Image Scanned from a Church Bulletin

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According to the Inter-Lutheran Commission on Worship (ILCW) Lectionary (1973), as contained in the Lutheran Book of Worship (1978) and Lutheran Worship (1982)

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Acts 10:34-43

Psalm 118:1-2, 15-24

Colossians 3:1-4

John 20:1-9 (10-18) or Matthew 28:1-10

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O God, you gave your only Son

to suffer death on the cross for our redemption,

and by his glorious resurrection

you delivered us from the power of death. 

Make us die every day to sin,

so that we may live with him forever in the joy of the resurrection;

through Jesus Christ our Lord,

who lives and reigns with you and the Holy Spirit,

one God, now and forever.  Amen.

Lutheran Book of Worship (1978), 20-21

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Almighty God the Father, through your only-begotten Son Jesus Christ,

you have overcome death and opened the gate of everlasting life to us. 

Grant that we,

who celebrate with joy the day of our Lord’s resurrection,

may be raised from the death of sin by your life-giving Spirit;

through Jesus Christ our Lord,

who lives and reigns with you and the Holy Spirit,

one God, now and forever.  Amen.

Lutheran Worship (1982), 47

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I have been writing lectionary-based devotions for more than a decade.  In that time, I have exhausted what I can write for the main service of Easter Day.

So be it.  Trying to explain the resurrection is pointless.  (I have heard people debate the mechanics of it, pointlessly.)  One may read an attempt by St. Clement I of Rome, circa 96 C.E., in his Epistle to the Corinthians (1 Clement).  That attempt is pious yet inadequate.  No explanation is adequate.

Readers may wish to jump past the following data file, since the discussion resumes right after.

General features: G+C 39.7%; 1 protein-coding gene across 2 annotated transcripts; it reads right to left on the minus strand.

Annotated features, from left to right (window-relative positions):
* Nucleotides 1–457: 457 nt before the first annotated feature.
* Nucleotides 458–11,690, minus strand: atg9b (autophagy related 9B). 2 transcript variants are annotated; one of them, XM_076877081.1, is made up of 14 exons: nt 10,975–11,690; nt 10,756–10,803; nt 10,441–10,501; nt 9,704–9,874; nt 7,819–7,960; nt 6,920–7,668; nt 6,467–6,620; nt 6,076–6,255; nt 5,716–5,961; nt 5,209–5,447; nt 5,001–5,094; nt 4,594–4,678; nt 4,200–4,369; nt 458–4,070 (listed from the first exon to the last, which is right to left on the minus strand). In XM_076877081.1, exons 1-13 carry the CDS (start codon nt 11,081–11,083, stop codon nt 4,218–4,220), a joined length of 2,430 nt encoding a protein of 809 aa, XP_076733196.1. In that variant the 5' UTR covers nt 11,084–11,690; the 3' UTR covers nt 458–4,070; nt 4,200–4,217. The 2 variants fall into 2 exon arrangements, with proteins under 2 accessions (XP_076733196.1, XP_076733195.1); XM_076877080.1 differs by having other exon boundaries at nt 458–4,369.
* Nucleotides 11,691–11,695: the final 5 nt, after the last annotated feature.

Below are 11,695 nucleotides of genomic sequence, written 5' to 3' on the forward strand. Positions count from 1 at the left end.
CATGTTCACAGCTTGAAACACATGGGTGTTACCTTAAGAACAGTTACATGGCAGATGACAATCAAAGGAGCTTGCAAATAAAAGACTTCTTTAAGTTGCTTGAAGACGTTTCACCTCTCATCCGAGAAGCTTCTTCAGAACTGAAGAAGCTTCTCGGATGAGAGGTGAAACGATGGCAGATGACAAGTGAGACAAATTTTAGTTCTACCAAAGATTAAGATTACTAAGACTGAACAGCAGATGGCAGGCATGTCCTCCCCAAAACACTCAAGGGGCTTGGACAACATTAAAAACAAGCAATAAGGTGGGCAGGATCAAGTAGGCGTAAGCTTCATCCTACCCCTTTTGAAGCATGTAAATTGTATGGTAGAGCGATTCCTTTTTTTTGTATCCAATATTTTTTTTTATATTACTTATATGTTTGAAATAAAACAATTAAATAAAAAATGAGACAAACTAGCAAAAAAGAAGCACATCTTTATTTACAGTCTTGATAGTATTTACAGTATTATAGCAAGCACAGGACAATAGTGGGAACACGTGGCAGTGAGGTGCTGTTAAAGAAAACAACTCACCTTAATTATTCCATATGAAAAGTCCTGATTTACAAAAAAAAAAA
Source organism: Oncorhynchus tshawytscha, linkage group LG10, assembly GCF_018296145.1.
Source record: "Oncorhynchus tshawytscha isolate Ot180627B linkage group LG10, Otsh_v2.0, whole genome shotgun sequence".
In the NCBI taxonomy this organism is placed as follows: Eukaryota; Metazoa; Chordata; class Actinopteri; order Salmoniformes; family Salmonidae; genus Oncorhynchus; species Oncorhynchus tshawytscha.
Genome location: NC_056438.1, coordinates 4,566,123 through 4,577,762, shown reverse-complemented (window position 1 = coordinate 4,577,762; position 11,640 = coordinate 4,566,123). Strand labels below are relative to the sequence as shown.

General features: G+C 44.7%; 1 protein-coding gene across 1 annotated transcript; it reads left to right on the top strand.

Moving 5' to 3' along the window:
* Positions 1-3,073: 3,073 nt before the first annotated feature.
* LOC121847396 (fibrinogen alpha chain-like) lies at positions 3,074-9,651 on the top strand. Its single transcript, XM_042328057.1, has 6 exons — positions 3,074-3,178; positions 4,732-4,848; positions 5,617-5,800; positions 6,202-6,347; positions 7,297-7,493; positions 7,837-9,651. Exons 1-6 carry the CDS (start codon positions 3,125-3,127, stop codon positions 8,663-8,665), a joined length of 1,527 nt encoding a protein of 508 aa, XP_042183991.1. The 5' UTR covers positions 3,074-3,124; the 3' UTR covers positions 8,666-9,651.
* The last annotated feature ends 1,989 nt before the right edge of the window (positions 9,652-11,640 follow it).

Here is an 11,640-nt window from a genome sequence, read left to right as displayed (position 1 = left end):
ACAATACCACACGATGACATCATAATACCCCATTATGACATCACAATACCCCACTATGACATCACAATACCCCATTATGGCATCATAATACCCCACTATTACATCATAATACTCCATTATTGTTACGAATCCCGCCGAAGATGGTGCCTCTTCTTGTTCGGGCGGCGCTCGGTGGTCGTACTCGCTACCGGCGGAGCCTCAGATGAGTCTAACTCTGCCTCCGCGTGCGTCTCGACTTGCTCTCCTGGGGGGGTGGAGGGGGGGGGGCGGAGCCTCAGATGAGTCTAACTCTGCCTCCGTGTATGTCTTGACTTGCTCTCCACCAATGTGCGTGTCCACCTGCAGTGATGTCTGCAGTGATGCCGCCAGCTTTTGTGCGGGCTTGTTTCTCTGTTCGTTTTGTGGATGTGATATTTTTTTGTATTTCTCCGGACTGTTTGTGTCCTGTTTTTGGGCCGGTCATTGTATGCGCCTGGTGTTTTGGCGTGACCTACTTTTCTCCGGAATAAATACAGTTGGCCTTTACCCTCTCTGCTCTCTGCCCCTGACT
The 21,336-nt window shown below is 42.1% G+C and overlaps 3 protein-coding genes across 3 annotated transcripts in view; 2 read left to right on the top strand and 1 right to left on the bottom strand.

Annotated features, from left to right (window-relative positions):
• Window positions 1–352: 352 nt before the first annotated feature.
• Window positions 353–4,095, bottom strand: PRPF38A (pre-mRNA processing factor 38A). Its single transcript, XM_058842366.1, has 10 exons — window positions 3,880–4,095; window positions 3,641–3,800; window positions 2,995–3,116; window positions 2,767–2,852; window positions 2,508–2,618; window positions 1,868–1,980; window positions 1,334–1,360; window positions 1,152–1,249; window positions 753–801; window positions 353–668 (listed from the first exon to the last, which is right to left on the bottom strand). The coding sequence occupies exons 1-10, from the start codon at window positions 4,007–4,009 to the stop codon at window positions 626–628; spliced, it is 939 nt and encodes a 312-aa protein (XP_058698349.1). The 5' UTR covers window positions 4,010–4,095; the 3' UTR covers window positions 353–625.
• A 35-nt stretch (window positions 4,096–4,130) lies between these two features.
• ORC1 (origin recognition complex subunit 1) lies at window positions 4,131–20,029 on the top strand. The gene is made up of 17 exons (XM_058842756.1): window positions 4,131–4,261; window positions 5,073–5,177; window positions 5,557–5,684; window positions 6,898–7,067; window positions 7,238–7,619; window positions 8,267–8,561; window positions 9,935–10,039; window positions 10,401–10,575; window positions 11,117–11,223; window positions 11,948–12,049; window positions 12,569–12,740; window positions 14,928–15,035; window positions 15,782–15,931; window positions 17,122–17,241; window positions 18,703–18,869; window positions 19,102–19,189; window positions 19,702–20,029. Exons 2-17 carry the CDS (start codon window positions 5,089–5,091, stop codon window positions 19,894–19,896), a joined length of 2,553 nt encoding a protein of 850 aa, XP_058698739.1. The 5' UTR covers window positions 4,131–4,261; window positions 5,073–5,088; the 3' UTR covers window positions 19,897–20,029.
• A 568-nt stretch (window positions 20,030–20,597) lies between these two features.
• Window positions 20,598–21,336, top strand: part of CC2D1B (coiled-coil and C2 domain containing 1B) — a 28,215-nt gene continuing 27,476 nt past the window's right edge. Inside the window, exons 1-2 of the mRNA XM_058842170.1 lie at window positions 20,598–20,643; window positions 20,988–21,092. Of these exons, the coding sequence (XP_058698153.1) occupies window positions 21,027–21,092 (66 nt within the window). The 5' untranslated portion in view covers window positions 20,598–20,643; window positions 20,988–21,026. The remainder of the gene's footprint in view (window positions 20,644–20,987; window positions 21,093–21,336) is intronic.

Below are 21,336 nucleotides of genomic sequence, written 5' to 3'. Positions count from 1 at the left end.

Therefore, O reader, I refer you to the assigned readings (especially from the New Testament) and wish you a happy Easter–all fifty days of it.

KENNETH RANDOLPH TAYLOR

APRIL 16, 2022 COMMON ERA

HOLY SATURDAY

THE FEAST OF SAINT BERNADETTE OF LOURDES, ROMAN CATHOLIC VISIONARY

THE FEAST OF CALVIN WEISS LAUFER, U.S. PRESBYTERIAN MINISTER AND HYMNODIST

THE FEAST OF ISABELLA GILMORE, ANGLICAN DEACONESS

THE FEAST OF MIKAEL SUMA, ALBANIAN ROMAN CATHOLIC PRIEST, FRIAR, AND MARTYR, 1950

THE FEAST OF PETER WILLIAMS CASSEY, AFRICAN-AMERICAN EPISCOPAL DEACON; AND HIS WIFE, ANNIE BESANT CASSEY, AFRICAN-AMERICAN EPISCOPAL EDUCATOR

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Adapted from this post

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A Time for Silence   1 comment

Above:  Icon of the Crucifixion

Image in the Public Domain

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According to the Inter-Lutheran Commission on Worship (ILCW) Lectionary (1973), as contained in the Lutheran Book of Worship (1978) and Lutheran Worship (1982)

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Isaiah 52:13-53:12 or Hosea 6:1-6

Psalm 22:1-23 (LBW) or Psalm 22:1-24 (LW)

Hebrews 4:14-16; 5:7-9

John 18:1-19:42 or John 19:17-30

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Almighty God, we ask you to look with mercy on your family;

for whom our Lord Jesus Christ was willing to be betrayed

and to be given over to the hands of sinners

and to suffer death on the cross;

who now lives and reigns with you and the Holy Spirit,

one God, forever and ever.  Amen.

OR

Lord Jesus, you carried our sins in your own body

on the tree so that we might have life. 

May we and all who remember this day find new life

in you now and in the world to come,

where you live and reign with the Father and the Holy Spirit,

now and forever.  Amen.

Lutheran Book of Worship (1978), 20